PVS talks... Real World Driving Emissions

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A PVS White Paper by Daniel Tuz


In the Autumn Budget 2017, the government announced that it would legislate in a future Finance Bill, for the WLTP system to be introduced from April 2020.
As of the 6th April 2018 the company car tax rate for a diesel certified RDE2 will be equivalent to that of a petrol car with the same emissions band. Any diesel car not certified RDE2 (Real World Driving Emissions Stage 2) will be subject to a 4% supplement, and from September 2018 the WLTP (World Harmonised Light Vehicle Testing Procedure) approval will be mandatory for new cars.
This paper is designed to explore how the WLTP and the RDE2 supplement will affect official performance and emissions figures to try and remove the uncertainty surrounding potential legislation changes for company car drivers, fleet managers and fleet owners.


Previously, new vehicles were tested using the NEDC (New European Driving Cycle) standard, an outdated procedure, designed in the 1980’s based on theoretical driving and performed in a laboratory. WLTP is the new emissions testing procedure replacing the NEDC test. The WLTP is accompanied by the RDE2. 
WLTP is a lab test designed to bridge the gap between manufactures published performance statistics and those achieved in real life. The speeds involved are more realistic of those driven on actual roads, with higher speeds, harder acceleration and braking as well as representations of traffic lights, congestion and so on.
Under RDE2 vehicles are driven on public roads over a wide range of different conditions. Specific equipment installed on the vehicle collects data to verify that legislative caps for pollutants such as NOx are not exceeded. As such, RDE2 enhances the WLTP by ensuring the delivery of low emissions over on-road conditions.


With the fleet industry speculating that WLTP test figures are to be adopted by HM Treasury by 2020/21  it is important to understand the effects of these changes. According to FleetNews, 98% of new vehicles fail to meet their published consumption figures. Furthermore, FleetNews expects the introduction of WLTP to yield significant changes in official consumption figures (fig. 1). RAC notes that the new tests will give consumers fuel economy information that is far closer to what they can expect from behind the wheel.
However, one implication of bridging this gap will inevitably be an increase in CO2¬ emissions. A significant increase in published CO2 emissions will yield an increased taxable BIK, making it necessary for company car fleet providers to find a sustainable solution accounting for this. Furthermore, vehicle excise duty may increase for equivalent models.
The RDE2 standard sets a maximum permitted level of car NOx emissions in real world driving situations, and it is measured through portable emissions-measuring equipment in a variety of real driving trips. Cars must pass the certified level of NOx emissions irrespective of the driving behaviour during the test - for example, the level of emissions produced when an engine is under stress, say, by driving uphill. There are no diesel cars that meet the new RDE2 standard.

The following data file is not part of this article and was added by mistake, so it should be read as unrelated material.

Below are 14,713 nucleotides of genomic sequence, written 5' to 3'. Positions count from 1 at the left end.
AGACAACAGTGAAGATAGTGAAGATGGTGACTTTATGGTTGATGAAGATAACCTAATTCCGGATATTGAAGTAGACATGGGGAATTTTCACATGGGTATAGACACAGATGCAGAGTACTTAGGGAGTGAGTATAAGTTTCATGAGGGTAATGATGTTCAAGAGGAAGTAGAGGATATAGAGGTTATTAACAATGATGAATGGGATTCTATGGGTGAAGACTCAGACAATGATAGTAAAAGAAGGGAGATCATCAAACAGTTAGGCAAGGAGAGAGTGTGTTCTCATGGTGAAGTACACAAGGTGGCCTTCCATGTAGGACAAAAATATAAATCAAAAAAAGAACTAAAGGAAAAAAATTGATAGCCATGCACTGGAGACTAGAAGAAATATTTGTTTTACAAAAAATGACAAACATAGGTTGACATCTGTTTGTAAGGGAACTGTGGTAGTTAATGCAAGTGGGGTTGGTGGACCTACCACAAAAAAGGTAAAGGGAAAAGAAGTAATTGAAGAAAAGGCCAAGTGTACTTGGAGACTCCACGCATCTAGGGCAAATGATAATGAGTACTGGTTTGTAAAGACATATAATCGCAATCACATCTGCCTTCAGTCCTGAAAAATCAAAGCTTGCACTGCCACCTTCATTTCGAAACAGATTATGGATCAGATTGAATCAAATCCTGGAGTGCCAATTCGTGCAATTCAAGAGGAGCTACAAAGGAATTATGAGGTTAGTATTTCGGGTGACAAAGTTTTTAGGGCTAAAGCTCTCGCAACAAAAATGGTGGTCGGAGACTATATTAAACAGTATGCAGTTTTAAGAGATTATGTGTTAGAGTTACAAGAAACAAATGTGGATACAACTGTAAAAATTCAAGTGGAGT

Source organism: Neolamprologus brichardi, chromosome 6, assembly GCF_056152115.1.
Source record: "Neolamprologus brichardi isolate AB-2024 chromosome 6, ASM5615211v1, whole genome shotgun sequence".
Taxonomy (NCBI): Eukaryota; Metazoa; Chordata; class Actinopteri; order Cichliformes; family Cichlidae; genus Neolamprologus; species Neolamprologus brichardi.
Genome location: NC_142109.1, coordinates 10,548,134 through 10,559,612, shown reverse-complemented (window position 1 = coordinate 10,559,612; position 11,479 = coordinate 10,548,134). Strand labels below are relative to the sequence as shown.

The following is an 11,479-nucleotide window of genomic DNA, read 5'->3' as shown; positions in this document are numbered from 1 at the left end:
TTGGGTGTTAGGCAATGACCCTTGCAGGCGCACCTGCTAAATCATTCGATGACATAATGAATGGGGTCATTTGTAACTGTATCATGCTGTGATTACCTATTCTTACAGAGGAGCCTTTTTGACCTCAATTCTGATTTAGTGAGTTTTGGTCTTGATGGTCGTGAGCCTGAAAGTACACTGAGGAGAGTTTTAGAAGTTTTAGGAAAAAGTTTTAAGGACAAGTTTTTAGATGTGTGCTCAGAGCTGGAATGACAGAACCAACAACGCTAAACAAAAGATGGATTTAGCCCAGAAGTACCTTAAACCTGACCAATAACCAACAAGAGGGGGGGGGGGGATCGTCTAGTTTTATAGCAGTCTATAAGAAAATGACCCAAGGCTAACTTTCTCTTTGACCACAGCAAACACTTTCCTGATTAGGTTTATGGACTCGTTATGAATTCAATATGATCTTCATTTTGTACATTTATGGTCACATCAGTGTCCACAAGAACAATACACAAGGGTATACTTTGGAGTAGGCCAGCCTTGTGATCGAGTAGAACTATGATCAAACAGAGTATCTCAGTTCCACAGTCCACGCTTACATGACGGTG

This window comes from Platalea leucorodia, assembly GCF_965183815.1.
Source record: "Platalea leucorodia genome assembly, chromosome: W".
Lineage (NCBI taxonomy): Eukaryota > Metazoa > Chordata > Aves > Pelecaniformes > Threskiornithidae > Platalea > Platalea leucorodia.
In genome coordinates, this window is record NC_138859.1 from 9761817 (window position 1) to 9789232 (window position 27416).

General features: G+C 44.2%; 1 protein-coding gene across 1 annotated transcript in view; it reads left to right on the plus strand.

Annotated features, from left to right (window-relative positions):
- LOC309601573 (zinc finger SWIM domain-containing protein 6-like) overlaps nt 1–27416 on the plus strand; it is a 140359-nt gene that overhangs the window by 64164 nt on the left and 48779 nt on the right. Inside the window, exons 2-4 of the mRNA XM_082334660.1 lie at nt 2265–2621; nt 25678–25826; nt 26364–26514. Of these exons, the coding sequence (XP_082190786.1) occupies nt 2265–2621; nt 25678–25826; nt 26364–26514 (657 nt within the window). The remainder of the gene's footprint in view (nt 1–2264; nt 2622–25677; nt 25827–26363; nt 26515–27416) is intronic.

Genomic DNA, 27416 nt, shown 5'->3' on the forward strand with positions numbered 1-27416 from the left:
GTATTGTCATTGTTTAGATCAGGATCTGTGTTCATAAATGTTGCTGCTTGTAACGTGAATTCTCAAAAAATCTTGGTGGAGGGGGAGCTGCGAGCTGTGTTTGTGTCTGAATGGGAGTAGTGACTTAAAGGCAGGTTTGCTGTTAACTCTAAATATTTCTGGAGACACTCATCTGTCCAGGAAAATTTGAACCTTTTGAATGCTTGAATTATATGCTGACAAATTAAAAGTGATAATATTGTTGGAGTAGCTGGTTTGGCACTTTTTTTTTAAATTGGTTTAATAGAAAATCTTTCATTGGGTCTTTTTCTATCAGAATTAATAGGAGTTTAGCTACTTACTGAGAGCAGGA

Adopting the RDE2 certification has a significant effect on diesel company cars, since no diesel car is currently RDE2 compliant, company car tax for all diesels cars will be subject to a 4% supplement. A summary for two popular cars [8] is shown below (see fig. 2). However, this is still determined by the NEDC emissions standard and is a short-term outlook.

When WLTP is used to determine the company car tax rate (expected in April 2020) then it is expected that vehicles will have increased published CO2 of approximately 20g/km. For the above examples we would get the following changes (see fig.3).

Changes brought by WLTP will affect the amount of corporation tax a business pays, take the Ford Mondeo as an example with 129 g/km CO2 emissions and a p11D value of £20,140. Currently, business can wipe 18% of this cost off their profit on reducing balance basis, however the increase in published CO2 moves the Mondeo into the special rate band so that only 8% can be written down (see fig 5).

Finally, applying the expected WLTP emissions figures to VED for some of the vehicles above it is clear to see that purchasing a new car will become even more costly in a tight economy (see fig.4).


Emissions and consumption certification tests are changing to a new standard WLTP and RDE2 that bridges the gap between real world performance and published manufacturers statistics. WLTP and RDE2 are significant driving factors in the transition to less polluting, zero and ultra-low-emission cars. The introduction of RDE2 now will help reduce NOx emissions and improve local air pollution in support of the ‘UK plan for tackling roadside nitrogen dioxide concentrations’ by forcing fleet managers to move away from a purely diesel-based solution.

When HM Treasury adopts the WLTP certification to determine BIK, VED and Corporation Tax there will be increases that effect all parties. As the government continues to encourage high emissions vehicles off the road, it is clear to see that drivers and owners of plug-in hybrid and electric vehicles will be least affected by the new testing procedures.

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